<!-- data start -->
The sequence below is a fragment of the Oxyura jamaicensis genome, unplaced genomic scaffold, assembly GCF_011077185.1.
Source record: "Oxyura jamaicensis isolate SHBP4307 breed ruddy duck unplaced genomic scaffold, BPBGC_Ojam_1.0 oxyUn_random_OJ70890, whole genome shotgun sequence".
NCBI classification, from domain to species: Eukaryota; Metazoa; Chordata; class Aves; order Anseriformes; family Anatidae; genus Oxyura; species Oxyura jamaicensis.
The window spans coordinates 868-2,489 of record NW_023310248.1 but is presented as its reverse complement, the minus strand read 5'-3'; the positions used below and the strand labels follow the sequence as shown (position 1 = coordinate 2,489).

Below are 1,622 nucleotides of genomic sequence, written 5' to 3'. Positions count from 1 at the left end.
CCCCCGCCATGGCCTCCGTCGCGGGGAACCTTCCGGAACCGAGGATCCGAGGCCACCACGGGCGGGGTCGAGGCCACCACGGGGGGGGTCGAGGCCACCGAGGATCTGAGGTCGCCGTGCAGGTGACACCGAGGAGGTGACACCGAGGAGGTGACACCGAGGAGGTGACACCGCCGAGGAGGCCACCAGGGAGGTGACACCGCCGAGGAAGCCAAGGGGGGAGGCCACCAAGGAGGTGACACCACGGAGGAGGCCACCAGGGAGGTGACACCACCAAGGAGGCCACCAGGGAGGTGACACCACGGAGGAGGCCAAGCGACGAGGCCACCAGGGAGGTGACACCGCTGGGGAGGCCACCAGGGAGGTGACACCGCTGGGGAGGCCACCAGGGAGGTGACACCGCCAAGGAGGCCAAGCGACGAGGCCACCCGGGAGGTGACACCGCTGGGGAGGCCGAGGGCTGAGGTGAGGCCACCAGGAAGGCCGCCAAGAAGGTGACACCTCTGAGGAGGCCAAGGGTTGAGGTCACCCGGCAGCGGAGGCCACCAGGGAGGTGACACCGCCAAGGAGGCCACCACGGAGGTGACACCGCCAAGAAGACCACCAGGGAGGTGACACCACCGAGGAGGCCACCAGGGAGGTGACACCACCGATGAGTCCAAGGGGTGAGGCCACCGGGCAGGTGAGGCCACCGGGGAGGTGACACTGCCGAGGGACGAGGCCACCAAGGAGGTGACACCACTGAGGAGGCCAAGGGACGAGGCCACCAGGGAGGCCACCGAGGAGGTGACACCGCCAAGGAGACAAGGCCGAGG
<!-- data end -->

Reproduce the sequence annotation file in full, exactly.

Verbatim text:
The sequence below is a fragment of the Oxyura jamaicensis genome, unplaced genomic scaffold, assembly GCF_011077185.1.
Source record: "Oxyura jamaicensis isolate SHBP4307 breed ruddy duck unplaced genomic scaffold, BPBGC_Ojam_1.0 oxyUn_random_OJ70890, whole genome shotgun sequence".
NCBI classification, from domain to species: Eukaryota; Metazoa; Chordata; class Aves; order Anseriformes; family Anatidae; genus Oxyura; species Oxyura jamaicensis.
The window spans coordinates 868-2,489 of record NW_023310248.1 but is presented as its reverse complement, the minus strand read 5'-3'; the positions used below and the strand labels follow the sequence as shown (position 1 = coordinate 2,489).

Below are 1,622 nucleotides of genomic sequence, written 5' to 3'. Positions count from 1 at the left end.
CCCCCGCCATGGCCTCCGTCGCGGGGAACCTTCCGGAACCGAGGATCCGAGGCCACCACGGGCGGGGTCGAGGCCACCACGGGGGGGGTCGAGGCCACCGAGGATCTGAGGTCGCCGTGCAGGTGACACCGAGGAGGTGACACCGAGGAGGTGACACCGAGGAGGTGACACCGCCGAGGAGGCCACCAGGGAGGTGACACCGCCGAGGAAGCCAAGGGGGGAGGCCACCAAGGAGGTGACACCACGGAGGAGGCCACCAGGGAGGTGACACCACCAAGGAGGCCACCAGGGAGGTGACACCACGGAGGAGGCCAAGCGACGAGGCCACCAGGGAGGTGACACCGCTGGGGAGGCCACCAGGGAGGTGACACCGCTGGGGAGGCCACCAGGGAGGTGACACCGCCAAGGAGGCCAAGCGACGAGGCCACCCGGGAGGTGACACCGCTGGGGAGGCCGAGGGCTGAGGTGAGGCCACCAGGAAGGCCGCCAAGAAGGTGACACCTCTGAGGAGGCCAAGGGTTGAGGTCACCCGGCAGCGGAGGCCACCAGGGAGGTGACACCGCCAAGGAGGCCACCACGGAGGTGACACCGCCAAGAAGACCACCAGGGAGGTGACACCACCGAGGAGGCCACCAGGGAGGTGACACCACCGATGAGTCCAAGGGGTGAGGCCACCGGGCAGGTGAGGCCACCGGGGAGGTGACACTGCCGAGGGACGAGGCCACCAAGGAGGTGACACCACTGAGGAGGCCAAGGGACGAGGCCACCAGGGAGGCCACCGAGGAGGTGACACCGCCAAGGAGACAAGGCCGAGG